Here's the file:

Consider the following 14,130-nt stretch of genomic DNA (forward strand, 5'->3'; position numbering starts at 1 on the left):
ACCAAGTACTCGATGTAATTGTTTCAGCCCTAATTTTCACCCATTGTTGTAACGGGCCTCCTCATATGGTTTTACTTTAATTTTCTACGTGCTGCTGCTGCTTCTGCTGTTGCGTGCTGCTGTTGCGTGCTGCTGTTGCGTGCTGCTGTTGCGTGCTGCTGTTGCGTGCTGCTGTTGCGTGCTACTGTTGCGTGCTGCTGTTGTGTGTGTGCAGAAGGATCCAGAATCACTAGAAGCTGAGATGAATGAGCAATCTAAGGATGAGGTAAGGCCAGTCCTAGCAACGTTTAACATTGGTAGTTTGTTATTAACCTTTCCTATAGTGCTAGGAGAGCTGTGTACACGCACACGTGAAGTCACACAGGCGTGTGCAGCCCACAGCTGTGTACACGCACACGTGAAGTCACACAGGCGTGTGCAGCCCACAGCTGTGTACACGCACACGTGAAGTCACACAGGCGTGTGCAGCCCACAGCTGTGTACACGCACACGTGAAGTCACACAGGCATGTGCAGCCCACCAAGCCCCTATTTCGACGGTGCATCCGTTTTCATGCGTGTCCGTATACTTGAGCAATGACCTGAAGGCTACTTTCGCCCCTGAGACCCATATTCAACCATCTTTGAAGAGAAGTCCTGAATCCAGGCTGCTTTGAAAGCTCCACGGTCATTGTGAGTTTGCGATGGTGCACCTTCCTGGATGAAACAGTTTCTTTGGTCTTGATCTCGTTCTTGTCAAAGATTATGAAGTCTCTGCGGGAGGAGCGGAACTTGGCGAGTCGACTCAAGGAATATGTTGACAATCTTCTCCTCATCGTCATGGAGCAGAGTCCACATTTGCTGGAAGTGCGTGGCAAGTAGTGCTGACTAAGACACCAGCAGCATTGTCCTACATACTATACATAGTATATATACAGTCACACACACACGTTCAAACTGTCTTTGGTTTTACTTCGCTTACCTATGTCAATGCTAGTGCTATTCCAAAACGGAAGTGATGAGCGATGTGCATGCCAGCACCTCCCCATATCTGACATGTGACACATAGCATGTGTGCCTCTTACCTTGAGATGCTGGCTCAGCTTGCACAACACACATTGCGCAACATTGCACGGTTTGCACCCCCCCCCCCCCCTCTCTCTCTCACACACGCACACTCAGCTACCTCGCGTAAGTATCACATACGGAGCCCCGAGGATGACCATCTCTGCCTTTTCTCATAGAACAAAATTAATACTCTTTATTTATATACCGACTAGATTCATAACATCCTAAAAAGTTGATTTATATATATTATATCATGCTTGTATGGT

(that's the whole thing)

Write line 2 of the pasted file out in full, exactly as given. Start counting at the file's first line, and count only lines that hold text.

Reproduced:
ACCAAGTACTCGATGTAATTGTTTCAGCCCTAATTTTCACCCATTGTTGTAACGGGCCTCCTCATATGGTTTTACTTTAATTTTCTACGTGCTGCTGCTGCTTCTGCTGTTGCGTGCTGCTGTTGCGTGCTGCTGTTGCGTGCTGCTGTTGCGTGCTGCTGTTGCGTGCTGCTGTTGCGTGCTACTGTTGCGTGCTGCTGTTGTGTGTGTGCAGAAGGATCCAGAATCACTAGAAGCTGAGATGAATGAGCAATCTAAGGATGAGGTAAGGCCAGTCCTAGCAACGTTTAACATTGGTAGTTTGTTATTAACCTTTCCTATAGTGCTAGGAGAGCTGTGTACACGCACACGTGAAGTCACACAGGCGTGTGCAGCCCACAGCTGTGTACACGCACACGTGAAGTCACACAGGCGTGTGCAGCCCACAGCTGTGTACACGCACACGTGAAGTCACACAGGCGTGTGCAGCCCACAGCTGTGTACACGCACACGTGAAGTCACACAGGCATGTGCAGCCCACCAAGCCCCTATTTCGACGGTGCATCCGTTTTCATGCGTGTCCGTATACTTGAGCAATGACCTGAAGGCTACTTTCGCCCCTGAGACCCATATTCAACCATCTTTGAAGAGAAGTCCTGAATCCAGGCTGCTTTGAAAGCTCCACGGTCATTGTGAGTTTGCGATGGTGCACCTTCCTGGATGAAACAGTTTCTTTGGTCTTGATCTCGTTCTTGTCAAAGATTATGAAGTCTCTGCGGGAGGAGCGGAACTTGGCGAGTCGACTCAAGGAATATGTTGACAATCTTCTCCTCATCGTCATGGAGCAGAGTCCACATTTGCTGGAAGTGCGTGGCAAGTAGTGCTGACTAAGACACCAGCAGCATTGTCCTACATACTATACATAGTATATATACAGTCACACACACACGTTCAAACTGTCTTTGGTTTTACTTCGCTTACCTATGTCAATGCTAGTGCTATTCCAAAACGGAAGTGATGAGCGATGTGCATGCCAGCACCTCCCCATATCTGACATGTGACACATAGCATGTGTGCCTCTTACCTTGAGATGCTGGCTCAGCTTGCACAACACACATTGCGCAACATTGCACGGTTTGCACCCCCCCCCCCCCCTCTCTCTCTCACACACGCACACTCAGCTACCTCGCGTAAGTATCACATACGGAGCCCCGAGGATGACCATCTCTGCCTTTTCTCATAGAACAAAATTAATACTCTTTATTTATATACCGACTAGATTCATAACATCCTAAAAAGTTGATTTATATATATTATATCATGCTTGTATGGT